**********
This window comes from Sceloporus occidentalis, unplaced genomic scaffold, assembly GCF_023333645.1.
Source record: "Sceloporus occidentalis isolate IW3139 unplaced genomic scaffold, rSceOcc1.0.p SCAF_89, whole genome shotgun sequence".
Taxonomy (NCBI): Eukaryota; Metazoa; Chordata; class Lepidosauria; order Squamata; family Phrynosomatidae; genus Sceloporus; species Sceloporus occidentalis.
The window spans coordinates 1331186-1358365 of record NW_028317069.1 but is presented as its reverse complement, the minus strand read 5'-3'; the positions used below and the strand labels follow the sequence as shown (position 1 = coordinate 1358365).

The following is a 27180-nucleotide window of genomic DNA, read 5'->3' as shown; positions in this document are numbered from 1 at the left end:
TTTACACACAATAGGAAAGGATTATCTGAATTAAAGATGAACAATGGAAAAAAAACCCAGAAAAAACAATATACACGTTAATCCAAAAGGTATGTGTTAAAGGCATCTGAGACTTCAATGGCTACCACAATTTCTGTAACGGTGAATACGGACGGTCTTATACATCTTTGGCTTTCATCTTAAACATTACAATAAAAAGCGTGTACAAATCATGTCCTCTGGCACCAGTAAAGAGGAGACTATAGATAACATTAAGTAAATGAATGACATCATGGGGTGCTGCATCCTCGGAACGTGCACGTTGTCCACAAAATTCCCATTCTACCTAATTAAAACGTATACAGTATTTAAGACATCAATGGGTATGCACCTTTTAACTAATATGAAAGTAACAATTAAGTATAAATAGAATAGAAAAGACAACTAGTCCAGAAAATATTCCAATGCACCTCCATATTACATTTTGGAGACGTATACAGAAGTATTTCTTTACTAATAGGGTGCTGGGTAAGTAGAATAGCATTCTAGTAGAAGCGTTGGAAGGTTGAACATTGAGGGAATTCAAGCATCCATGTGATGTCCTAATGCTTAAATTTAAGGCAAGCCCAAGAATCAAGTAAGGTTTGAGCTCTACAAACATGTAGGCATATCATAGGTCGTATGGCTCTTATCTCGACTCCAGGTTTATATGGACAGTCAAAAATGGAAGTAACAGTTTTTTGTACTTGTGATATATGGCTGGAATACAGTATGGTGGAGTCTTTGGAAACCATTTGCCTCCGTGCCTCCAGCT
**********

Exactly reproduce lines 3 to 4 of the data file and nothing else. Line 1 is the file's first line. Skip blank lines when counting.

Taxonomy (NCBI): Eukaryota; Metazoa; Chordata; class Lepidosauria; order Squamata; family Phrynosomatidae; genus Sceloporus; species Sceloporus occidentalis.
The window spans coordinates 1331186-1358365 of record NW_028317069.1 but is presented as its reverse complement, the minus strand read 5'-3'; the positions used below and the strand labels follow the sequence as shown (position 1 = coordinate 1358365).